| Karnataka - situated on the western coast
of South India offers a rich and varied fare to the tourist.
The history of Karnataka comes vividly into focus starting with
the reign of Chandragupta Maurya (321-297 B.C.) who is said
to have spent his last years at Sravanabelagola. Stone edicts
marking his grandson Emperor Ashoka's Buddhist beliefs can be
seen at Raichur and Chitradurga. The Satavahanas too, after
the Mauryas, set up Buddhist stupas and viharas during the 1st
Century B.C. The Hoysalas who ruled between the 11th and the
14th centuries were architectural masters and are famous for
what might be called their architectural gems at Somnathpur,
Belur and Halebid. The Vijayanagar empire with its capital at
Hampi was founded in 1336. It has also left its mark in the
embellishment of older temples and the building of new ones.
Striding through history came Hyder Ali and Tipu Sultan who
ruled the erstwhile state of Mysore from Srirangapatnam until
the return of the Wodeyar dynasty that steered Karnataka into
the 20th century.
Age-old monuments lie scattered throughout the state making
it a paradise for the cultural tourist, while the garden city
of Bangalore, and Mysore- the capital of the erstwhile Maharajas-
wildlife sanctuaries, and the magnificent scenic beauty of Sivasamudram,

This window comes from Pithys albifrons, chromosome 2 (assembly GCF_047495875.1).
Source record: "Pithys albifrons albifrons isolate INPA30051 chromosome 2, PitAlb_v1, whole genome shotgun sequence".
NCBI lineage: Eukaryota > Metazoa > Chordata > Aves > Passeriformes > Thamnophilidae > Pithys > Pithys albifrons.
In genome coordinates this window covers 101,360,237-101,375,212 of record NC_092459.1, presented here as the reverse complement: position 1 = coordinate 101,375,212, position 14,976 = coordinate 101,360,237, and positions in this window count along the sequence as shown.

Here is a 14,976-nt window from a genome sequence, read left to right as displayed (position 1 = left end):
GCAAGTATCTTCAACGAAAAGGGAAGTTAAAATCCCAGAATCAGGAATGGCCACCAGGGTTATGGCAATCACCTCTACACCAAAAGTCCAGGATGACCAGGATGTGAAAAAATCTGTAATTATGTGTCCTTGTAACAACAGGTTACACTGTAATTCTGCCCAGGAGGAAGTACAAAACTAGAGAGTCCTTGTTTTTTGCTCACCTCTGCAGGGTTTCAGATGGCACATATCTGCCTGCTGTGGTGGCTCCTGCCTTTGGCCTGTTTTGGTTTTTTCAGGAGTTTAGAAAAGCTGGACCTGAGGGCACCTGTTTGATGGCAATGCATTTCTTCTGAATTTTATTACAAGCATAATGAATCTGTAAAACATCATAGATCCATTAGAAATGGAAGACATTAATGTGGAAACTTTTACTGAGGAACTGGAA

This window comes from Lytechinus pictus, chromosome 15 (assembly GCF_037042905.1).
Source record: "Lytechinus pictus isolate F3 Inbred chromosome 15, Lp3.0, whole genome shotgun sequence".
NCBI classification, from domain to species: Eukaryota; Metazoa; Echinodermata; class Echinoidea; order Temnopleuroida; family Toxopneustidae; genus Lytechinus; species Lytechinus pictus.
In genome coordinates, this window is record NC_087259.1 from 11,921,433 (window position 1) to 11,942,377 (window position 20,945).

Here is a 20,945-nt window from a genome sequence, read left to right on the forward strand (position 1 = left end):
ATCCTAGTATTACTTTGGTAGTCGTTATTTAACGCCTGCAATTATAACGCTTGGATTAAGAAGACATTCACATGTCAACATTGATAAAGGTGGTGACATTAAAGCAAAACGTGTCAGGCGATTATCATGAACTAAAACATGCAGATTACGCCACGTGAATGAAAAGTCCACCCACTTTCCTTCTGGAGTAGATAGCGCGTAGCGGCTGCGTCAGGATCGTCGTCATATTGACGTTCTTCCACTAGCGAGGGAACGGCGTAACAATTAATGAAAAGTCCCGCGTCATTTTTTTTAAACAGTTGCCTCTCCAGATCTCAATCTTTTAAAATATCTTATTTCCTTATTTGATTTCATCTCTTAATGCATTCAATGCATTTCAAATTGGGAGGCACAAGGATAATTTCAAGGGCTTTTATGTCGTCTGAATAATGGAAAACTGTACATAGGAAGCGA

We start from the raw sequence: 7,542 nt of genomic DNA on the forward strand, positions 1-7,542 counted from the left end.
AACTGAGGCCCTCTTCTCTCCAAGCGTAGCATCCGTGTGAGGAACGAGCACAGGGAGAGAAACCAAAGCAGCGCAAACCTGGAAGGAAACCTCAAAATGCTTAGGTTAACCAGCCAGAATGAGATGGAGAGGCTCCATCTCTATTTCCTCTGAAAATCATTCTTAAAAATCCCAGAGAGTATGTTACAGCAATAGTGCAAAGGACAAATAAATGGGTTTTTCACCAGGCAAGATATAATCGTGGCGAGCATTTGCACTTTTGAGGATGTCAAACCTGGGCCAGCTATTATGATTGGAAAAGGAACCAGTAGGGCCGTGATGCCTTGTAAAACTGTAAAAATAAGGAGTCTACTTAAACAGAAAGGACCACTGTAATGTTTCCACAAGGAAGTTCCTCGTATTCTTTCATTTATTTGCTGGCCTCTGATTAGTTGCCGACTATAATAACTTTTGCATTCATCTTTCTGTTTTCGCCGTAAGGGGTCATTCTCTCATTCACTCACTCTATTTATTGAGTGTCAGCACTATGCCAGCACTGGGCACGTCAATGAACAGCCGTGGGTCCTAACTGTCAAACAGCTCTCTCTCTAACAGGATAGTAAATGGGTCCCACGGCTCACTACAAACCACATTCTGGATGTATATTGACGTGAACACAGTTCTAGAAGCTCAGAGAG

Kemmangundi and Mercara provide enough variety to make the state
a truly fascinating and rewarding destination.
The Jain Trail
It is believed that jainism has flourished in Karnataka for
over 2000 years as a vital and powerful force. In the 3rd century
BC the Mauryan Emperor Chandragupta came here with his preceptor
Bhadrabahu and twelve thousand other Jain sages, and settled
down in shravanabelagola, performing austerities. jainism is
believed to have been practised here even before that.
Karnataka received royal patronage, and many temples and monuments
have been dedicated to it.
Sravanabelagola has a 58.6 feet tall Gommateshwara statue built
by Chavundaraya and carved from a huge rock at the peak of Indragiri
Hill, by sculptor Aristenemi in 981 AD.
Dharmasthala - 75 km from Mangalore has a 39 feet tall
statue of Gommateshwara, carved out of granite near Karkala.
Humcha also known as Hombacha, Pomburchchha, etc in old inscriptions
-- and which means 'a golden bit' -- is situated in the foothills
of Bileshvara hill. It is famous for the centuries old Jaina
Matha belonging to the Nandi Sangha of Sri Kunda - Kundanasaya
which has spacious buildings, the parshvantha Temple, Padmavathi
temple, Mathada Basadi, Bogara Basadi and Jattingaraya Basadi.
Karkala, about 52 km from Mangalore has the giant 42
feet tall statue of Gommata installed in 1432 AD
Moodabidri - Just about 35 km from Mangalore, Moodabiddri
is known as the Jaina Kashi of the South. It is famous for its
18 Basadis dedicated to Thirthankaras.
Area: 1191,791 sq. km
Population: 44.9 million
Main anguage: Kannada
Best time to visit: September to February
Karnataka Travel Reservation Form